SHLD Revenue (TTM) Chart

Sears Holdings TTM Revenue, data by YCharts. TTM = trailing 12 months.

In other words, the pension burden should have been easily manageable. The real problem has been Sears Holdings' dreadful profitability in recent years. This can be traced to management's failed strategy to transform Sears into a "member-centric" retailer that wouldn't have to spend much on traditional advertising or renovations to keep stores in state-of-the-art condition.

Furthermore, lower pension contributions wouldn't have necessarily paved the way for higher investments in the business. Indeed, Sears Holdings spent more than $5 billion on share repurchases between 2005 and 2010. That included $2.9 billion spent on buybacks in fiscal 2007 at an average price of $134.65, more than 100 times Sears Holdings' current stock price.

SHLD Stock Buyback (Annual) Chart

Sears Holdings Annual Stock Buybacks vs. Share Price, data by YCharts.

Macy's capital allocation strategy hasn't been ideal, either. But at least Macy's has prioritized investing in its stores and technology capabilities above share buybacks. Capex has averaged about 3% of revenue over the past decade -- and that figure doesn't fully account for Macy's spending on software.

By contrast, even a decade ago -- when Sears Holdings was generating positive free cash flow and spending plenty of money on share buybacks -- the company was investing no more than 1% of its revenue on capex. That has since fallen to a small fraction of 1% as Sears has cut spending to the bone to preserve cash.

SHLD CAPEX to Revenue (Annual) Chart

Sears Holdings CAPEX to Revenue (Annual), data by YCharts.

Sears Holdings is spinning out of control

Some investors may see Lampert's blog post as an example of misleading but harmless corporate spin. However, as the primary architect of the company's strategy over the past decade and a half, Lampert should accept most of the blame for Sears Holdings' current problems.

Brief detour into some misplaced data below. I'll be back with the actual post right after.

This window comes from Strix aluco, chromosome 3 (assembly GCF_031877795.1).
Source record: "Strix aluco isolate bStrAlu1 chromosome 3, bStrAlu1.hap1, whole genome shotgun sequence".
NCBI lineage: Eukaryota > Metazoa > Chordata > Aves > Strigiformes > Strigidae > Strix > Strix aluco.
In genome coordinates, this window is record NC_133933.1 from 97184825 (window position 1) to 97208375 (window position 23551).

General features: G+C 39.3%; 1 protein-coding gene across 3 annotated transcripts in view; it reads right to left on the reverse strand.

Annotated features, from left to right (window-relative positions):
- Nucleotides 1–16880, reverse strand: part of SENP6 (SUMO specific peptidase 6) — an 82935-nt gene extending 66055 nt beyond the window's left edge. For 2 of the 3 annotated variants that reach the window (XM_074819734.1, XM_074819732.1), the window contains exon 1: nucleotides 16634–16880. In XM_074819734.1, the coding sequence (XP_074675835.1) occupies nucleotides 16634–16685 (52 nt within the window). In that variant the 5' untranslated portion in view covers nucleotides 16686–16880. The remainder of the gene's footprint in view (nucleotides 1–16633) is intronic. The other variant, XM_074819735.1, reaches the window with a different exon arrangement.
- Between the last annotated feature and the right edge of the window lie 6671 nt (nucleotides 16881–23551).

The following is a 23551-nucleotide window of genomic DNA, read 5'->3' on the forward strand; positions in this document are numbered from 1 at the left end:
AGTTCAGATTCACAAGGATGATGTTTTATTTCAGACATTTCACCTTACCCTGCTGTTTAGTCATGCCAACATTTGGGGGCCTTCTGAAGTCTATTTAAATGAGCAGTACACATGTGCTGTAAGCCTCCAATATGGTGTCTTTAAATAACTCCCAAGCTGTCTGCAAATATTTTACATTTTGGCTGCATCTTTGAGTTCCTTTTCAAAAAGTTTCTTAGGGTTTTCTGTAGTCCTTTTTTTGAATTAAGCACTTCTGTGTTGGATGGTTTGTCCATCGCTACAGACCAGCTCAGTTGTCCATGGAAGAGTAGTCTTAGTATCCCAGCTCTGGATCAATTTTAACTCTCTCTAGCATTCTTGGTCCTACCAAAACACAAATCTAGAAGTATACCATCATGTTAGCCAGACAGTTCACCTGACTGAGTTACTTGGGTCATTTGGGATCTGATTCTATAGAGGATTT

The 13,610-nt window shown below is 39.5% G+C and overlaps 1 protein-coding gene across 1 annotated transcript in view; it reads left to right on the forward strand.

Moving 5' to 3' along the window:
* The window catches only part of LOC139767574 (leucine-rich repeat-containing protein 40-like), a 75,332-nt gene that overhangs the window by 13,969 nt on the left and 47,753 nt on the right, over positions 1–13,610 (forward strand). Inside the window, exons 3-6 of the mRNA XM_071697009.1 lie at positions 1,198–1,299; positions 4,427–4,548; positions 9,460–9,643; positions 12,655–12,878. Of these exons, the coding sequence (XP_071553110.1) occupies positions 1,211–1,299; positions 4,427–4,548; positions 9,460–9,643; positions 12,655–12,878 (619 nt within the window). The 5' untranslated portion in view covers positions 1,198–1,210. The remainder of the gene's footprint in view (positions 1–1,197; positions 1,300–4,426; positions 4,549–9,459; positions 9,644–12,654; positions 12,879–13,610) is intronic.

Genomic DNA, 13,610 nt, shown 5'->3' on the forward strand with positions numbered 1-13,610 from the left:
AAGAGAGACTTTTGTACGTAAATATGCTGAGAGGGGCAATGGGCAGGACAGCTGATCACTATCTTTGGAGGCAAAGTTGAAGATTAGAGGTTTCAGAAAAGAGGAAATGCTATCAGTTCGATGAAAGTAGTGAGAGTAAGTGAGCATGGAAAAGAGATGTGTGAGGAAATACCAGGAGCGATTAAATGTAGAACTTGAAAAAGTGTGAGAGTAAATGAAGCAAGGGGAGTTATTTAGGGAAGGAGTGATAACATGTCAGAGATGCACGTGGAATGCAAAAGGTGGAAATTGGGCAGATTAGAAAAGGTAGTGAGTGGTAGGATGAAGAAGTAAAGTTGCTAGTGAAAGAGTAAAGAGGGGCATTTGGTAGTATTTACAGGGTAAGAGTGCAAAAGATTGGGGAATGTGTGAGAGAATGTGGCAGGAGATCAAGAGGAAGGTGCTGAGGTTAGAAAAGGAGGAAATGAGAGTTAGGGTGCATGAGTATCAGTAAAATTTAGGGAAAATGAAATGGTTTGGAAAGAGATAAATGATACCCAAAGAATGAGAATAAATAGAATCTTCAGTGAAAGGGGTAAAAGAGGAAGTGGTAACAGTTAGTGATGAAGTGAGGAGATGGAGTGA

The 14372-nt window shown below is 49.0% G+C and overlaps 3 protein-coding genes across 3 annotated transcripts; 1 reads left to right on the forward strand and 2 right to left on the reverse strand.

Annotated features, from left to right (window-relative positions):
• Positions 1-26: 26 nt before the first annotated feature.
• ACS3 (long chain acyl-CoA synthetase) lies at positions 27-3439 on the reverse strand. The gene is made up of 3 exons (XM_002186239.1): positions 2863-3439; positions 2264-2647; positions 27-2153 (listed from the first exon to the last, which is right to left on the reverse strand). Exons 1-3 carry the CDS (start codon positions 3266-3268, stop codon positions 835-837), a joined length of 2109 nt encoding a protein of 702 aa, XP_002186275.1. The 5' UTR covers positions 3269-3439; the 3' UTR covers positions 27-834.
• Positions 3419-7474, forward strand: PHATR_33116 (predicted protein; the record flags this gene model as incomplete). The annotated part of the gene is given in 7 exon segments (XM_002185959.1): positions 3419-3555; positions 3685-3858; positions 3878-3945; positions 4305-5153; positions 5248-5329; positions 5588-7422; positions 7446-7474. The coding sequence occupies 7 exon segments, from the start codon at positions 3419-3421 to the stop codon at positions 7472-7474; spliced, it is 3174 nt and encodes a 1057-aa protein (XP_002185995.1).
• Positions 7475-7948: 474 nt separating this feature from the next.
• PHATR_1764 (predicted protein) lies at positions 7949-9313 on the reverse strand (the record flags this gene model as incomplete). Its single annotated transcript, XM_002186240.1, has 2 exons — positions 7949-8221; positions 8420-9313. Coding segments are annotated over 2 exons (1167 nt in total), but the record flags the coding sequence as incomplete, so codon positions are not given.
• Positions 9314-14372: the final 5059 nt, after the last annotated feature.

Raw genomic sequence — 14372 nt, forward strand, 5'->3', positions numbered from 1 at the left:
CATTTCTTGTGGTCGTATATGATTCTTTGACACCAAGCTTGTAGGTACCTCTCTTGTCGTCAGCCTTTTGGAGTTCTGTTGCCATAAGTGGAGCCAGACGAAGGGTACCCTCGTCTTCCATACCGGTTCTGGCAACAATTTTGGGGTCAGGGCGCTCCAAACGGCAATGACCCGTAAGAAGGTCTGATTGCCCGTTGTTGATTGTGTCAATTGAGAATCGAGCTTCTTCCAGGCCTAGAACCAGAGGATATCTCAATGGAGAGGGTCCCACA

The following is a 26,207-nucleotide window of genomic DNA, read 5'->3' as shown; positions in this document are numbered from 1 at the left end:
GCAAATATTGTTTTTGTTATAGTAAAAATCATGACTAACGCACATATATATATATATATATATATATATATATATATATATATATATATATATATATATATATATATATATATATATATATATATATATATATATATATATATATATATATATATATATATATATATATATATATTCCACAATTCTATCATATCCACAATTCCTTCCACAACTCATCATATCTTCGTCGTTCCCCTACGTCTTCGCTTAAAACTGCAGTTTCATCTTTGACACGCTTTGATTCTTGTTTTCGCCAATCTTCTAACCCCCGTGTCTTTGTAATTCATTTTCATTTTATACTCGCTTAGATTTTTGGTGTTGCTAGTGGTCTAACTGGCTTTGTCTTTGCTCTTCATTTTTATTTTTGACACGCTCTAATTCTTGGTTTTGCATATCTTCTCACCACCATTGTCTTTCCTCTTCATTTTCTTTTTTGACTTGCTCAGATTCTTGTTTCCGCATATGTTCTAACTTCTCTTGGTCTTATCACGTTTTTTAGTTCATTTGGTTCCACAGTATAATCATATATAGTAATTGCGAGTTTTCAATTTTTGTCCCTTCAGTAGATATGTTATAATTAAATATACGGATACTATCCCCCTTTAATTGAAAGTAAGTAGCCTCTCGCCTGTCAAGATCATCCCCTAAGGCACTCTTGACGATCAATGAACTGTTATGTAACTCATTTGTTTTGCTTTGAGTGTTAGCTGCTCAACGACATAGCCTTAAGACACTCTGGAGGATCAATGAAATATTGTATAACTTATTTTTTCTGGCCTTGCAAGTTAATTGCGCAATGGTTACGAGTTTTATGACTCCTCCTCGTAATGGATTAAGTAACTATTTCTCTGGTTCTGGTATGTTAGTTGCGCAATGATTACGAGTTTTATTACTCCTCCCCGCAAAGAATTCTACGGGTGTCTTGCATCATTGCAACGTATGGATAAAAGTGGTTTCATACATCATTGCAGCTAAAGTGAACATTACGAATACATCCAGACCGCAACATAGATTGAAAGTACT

Also, this isn't the only example of Lampert being out of touch with reality. On multiple occasions over the past year, he expressed a commitment to returning Sears Holdings to positive EBITDA this year, up from -$562 million in fiscal 2017. Instead, adjusted EBITDA deteriorated to -$337 million in the first half of fiscal 2018, compared to -$286 million in the year-ago period.

Sears Holdings consistently burns more than $1 billion of cash annually and is running low on assets that can be sold to fund its losses. Meanwhile, it has billions of dollars of debt maturing between now and July 2020. In short, the company is on a path that will almost inevitably end in bankruptcy within a couple of years. A lower pension burden wouldn't have saved Sears. At most, it would have dragged out the company's slow death by a few more years.

This article represents the opinion of the writer, who may disagree with the “official” recommendation position of a Motley Fool premium advisory service. We’re motley! Questioning an investing thesis -- even one of our own -- helps us all think critically about investing and make decisions that help us become smarter, happier, and richer.